Silent or Green: More on upcoming festivals

A few notes about the two festivals opening next Thursday:

San Francisco Silent Film Festival

Pianist, entertainer, film preservationist, and Mel Novikoff Award recipient Serge Bromberg (how many people have that resume) wins this year’s  Francisco Silent Film Festival Award. The Festival will present him with the award on Saturday, May 30, at the screening of Visages d’enfants, a French classic that Bromberg recently restored. Oddly, Bromberg won’t be tickling the keys for that screening.

Bromberg and his company, Lobster Films, have brought many important and obscure films back to life. They’ve restored the hand-painted version of A Trip to the Moon, made Chaplin’s Mutual shorts look new again, and brought us a longer, alternate cut of Buster Keaton’s The Blacksmith (which I have not yet seen).

Bromberg will be around for the entire festival. He’ll host this year’s Amazing Tales from the Archives, accompany the collection of Charley Bowers shorts, and will join Kevin Brownlow for an on-stage discussion before Ben Hur.

A couple of other silent tidbits:

The Blanche Sweet vehicle, The Deadlier Sex, will be preceded with a Fleischer cartoon, Koko’s Queen.

Matti Bye, who with his ensemble will accompany Flesh and the Devil and Norrtullsligan at the festival, recently won a Swedish award for his score for a new film, Faro. Also nominated was his score for The 100-Year-Old Man Who Climbed Out the Window and Disappeared, which is currently playing in local theaters (I haven’t seen it yet).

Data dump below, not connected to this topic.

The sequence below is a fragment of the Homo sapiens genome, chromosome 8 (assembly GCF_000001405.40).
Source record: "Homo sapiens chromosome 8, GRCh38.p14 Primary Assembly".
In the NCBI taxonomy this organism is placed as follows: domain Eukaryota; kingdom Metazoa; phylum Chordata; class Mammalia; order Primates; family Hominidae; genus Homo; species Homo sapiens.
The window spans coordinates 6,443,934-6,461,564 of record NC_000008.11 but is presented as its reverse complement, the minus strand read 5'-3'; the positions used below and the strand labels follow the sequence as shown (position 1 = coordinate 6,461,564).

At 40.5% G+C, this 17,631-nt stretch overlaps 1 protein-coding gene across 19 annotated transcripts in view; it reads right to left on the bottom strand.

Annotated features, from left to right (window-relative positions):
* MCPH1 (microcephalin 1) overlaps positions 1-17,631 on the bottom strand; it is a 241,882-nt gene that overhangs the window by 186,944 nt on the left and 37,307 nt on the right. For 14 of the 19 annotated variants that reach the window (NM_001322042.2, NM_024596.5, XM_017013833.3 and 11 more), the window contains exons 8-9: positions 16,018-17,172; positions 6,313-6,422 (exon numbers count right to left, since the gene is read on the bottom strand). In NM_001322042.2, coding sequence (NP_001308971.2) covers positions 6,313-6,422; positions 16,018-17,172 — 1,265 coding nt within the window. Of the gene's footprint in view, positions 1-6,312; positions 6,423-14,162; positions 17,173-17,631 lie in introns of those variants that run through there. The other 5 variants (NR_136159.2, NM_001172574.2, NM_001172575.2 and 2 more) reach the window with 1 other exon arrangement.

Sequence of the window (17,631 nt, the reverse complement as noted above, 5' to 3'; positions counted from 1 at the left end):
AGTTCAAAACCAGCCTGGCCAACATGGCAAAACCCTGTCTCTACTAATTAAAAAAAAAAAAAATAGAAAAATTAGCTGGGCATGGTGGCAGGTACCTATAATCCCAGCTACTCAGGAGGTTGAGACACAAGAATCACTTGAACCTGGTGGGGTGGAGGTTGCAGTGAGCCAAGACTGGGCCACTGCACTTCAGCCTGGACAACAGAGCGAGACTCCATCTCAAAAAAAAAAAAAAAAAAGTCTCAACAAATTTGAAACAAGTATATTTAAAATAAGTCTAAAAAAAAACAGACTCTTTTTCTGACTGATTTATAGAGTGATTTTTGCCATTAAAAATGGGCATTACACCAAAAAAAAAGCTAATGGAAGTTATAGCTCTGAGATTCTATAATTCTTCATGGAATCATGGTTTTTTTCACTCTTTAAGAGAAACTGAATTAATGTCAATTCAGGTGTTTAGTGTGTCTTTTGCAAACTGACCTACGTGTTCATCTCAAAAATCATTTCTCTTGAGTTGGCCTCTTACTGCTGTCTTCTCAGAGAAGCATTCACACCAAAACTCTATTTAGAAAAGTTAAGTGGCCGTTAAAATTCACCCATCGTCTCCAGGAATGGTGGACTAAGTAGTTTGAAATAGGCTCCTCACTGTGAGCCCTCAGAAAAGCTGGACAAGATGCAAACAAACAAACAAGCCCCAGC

Green Film Festival

I managed to preview another film screening at this year’s festival:

A- Landfill Harmonic

Thousands of families live in Cateura, Paraguay, even though it’s not really a town; it’s a garbage dump. And out of that dump comes beautiful music according to this inspiring documentary. Environmental engineer turned music teacher Favio Chávez put together a young people’s orchestra playing home-made instruments built from recycled materials. The group gains Internet fame, accompanies Megadeth in concert (although they usually play classical), performs around the world, and enjoys some relief from grinding poverty. I wish it had gone deeper into how the instruments were made, and the likelihood that music will lift these kids out of poverty. You can’t watch it without rooting for these children, and for the adults shaping their lives.

Landfill Harmonic screens Wednesday, June 3, 6:00, at the Roxie. The movie will be followed by a discussion with the filmmakers (but not, apparently, with a concert).

There is one other film in the festival that I’ve seen. You’ve probably seen it to: WALL-E. It screens at 1:00 on May 30 at the Roxie–so you’ll have to choose between Pixar at Serge Bromberg.

I’m picking Bromberg.

SFIFF Friday: Great trains, bad entertainment

I caught two films at the Kabuki Friday. Here’s what I saw:

D+ Entertainment